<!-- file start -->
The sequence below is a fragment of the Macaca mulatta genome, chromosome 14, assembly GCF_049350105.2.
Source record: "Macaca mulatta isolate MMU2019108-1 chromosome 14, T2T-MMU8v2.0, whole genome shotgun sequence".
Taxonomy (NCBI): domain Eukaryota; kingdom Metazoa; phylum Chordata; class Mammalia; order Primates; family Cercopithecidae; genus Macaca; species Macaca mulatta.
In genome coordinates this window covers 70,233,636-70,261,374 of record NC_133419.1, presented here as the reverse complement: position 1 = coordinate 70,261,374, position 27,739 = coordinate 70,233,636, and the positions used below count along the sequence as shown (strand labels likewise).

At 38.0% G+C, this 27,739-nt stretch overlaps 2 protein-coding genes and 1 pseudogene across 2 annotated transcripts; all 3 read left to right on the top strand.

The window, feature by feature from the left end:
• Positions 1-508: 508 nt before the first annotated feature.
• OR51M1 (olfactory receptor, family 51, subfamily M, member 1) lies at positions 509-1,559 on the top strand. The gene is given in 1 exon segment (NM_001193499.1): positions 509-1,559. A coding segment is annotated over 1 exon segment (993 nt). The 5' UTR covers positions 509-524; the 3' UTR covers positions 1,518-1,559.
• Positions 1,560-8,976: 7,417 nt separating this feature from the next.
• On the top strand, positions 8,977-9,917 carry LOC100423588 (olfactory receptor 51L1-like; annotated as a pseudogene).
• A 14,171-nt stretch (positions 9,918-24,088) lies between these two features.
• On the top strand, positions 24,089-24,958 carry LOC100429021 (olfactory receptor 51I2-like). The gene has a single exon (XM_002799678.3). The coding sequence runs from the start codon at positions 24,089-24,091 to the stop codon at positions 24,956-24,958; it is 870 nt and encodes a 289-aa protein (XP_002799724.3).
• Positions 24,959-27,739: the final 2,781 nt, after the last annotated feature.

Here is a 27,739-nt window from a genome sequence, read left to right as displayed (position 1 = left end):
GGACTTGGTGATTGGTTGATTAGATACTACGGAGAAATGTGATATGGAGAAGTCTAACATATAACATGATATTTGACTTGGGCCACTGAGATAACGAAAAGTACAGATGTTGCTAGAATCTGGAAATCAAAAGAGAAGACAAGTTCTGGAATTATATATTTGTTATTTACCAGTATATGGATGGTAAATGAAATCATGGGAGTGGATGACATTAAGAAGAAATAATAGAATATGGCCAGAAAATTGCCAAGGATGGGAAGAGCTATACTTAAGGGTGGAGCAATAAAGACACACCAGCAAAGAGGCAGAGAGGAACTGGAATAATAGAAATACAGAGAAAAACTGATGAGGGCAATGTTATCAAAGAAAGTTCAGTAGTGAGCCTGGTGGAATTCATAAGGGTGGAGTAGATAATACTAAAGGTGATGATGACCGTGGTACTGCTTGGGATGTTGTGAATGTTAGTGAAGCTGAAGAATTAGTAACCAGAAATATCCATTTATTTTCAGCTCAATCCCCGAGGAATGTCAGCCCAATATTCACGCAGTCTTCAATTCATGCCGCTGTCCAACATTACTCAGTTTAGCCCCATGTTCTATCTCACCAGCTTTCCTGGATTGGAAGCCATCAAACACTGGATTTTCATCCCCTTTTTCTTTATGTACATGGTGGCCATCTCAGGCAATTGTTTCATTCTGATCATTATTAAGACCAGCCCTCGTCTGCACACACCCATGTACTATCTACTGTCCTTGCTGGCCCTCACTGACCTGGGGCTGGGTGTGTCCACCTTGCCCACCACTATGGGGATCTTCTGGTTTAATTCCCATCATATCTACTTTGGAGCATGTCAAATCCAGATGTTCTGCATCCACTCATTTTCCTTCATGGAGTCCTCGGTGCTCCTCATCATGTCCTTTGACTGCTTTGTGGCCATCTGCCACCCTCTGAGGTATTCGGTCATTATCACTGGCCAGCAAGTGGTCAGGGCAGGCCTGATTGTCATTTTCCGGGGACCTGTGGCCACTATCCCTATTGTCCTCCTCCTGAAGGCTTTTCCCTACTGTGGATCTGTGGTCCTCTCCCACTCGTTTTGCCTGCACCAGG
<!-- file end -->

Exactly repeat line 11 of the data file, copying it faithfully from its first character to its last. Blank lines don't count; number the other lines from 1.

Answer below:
• A 14,171-nt stretch (positions 9,918-24,088) lies between these two features.